Princess Louisa Inlet – The Eighth Wonder of the World

1st April 2022

Princess Louisa Inlet, only accessible by boat or floatplane, is known by many boaters as the eighth wonder of the world. Here, in the nearly completely enclosed body of saltwater, visitor’s encounter the fjord’s emerald-green water sinking 300-meters in depth. Until mid-June melting snow high above, creates sixty waterfalls tumbling hundreds of meters, and at the head of the inlet is the crowning jewel – Chatterbox Falls.

Chatterbox Falls in all its glory.

The inlet, named in honor of Queen Victoria’s mother, is entered via Malibu Rapids about halfway up the eastside of Queen’s Reach. The reversing saltwater rapids protect the inlet with currents up to 9-knots during spring tides.

Malibu Rapids is only one-third of a nautical mile in length. Its widest point is 365-meters and the narrowest is 45-meters. Most vessels enter the narrow rapids using VHF radio.

Early morning at Princess Louisa.

To port when transiting the rapids is Malibu Camp, originally a resort built in the late 1940s for the social elite. The resort had a short life and sat abandoned until it was purchased by Young Life – a nondenominational Christian youth group. The resort has now been transformed into a summer camp for teenagers.

The slow 8-km cruise to the head of the 800-meter wide inlet is a “no wake zone”, providing an opportunity to absorb the scenic beauty. You must remind yourself that you’re in a saltwater fiord, as your surroundings seem more like a high mountain lake. The mountains tower 2,000-meters above, while the green water passes beneath the keel. There is a calm tranquility, which stretches from the mirror like surface straight up into infinity. Making a turn to port, about halfway up the inlet, beautiful Chatter Box Falls comes into view. Melting snow streams down the face of Tuktakamin Cliff to give birth to Chatterbox Falls.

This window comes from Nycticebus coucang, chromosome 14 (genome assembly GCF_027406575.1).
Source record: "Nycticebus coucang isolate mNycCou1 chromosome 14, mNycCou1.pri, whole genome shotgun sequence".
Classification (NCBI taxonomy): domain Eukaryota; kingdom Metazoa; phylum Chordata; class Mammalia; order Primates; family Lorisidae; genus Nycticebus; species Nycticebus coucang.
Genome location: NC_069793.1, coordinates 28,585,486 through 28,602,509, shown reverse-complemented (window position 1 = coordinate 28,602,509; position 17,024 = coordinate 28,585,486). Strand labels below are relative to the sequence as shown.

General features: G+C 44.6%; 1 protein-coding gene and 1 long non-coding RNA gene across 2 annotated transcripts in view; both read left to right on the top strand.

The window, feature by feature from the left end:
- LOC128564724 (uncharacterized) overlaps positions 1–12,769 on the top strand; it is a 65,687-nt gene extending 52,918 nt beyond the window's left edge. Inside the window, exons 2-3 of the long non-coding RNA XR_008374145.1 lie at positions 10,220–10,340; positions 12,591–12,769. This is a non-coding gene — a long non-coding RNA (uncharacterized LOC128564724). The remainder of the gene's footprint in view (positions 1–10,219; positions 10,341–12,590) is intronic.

Tuktakamin Cliff and Chatterbox falls at the head of the inlet

At the inlet’s head is the 50-meter-long moorage float installed by the Princess Louisa International Society and maintained by British Columbia Provincial Parks. The park receives 1,500 visiting boaters annually. If the dock happens to be full, there are a couple other options halfway up the inlet at MacDonald Island.

From the dock, follow the trail through the forest to the base of Chatter Box Falls, to get an appreciation of its beauty. On the way, there are tent sites, picnic tables and the MacDonald Memorial Shelter. The trail leads to the base of the falls, where you’ll discover a refreshing cooling mist.

MacDonald Memorial Shelter provides shelter form the rain.

On a warm day take the dinghy across the inlet to where one of the waterfalls enters the inlet. The melting snow falls thousands of feet over the sheer rock cliffs, tumbles into a large pool and then flows through a couple smaller pools before entering the inlet. The pools are a perfect place to get a little relief from the heat. The once icy water warms as it spills over sun-heated rock, making it amazingly comfortable.

At the end of the day as the sun sets, enjoy watching the shadows and slowly climb the cliffs across the inlet. After sunset it’s a stargazer’s delight, identifying the different constellations.

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(Deane Hislop – In Partnership with Freedom Marine)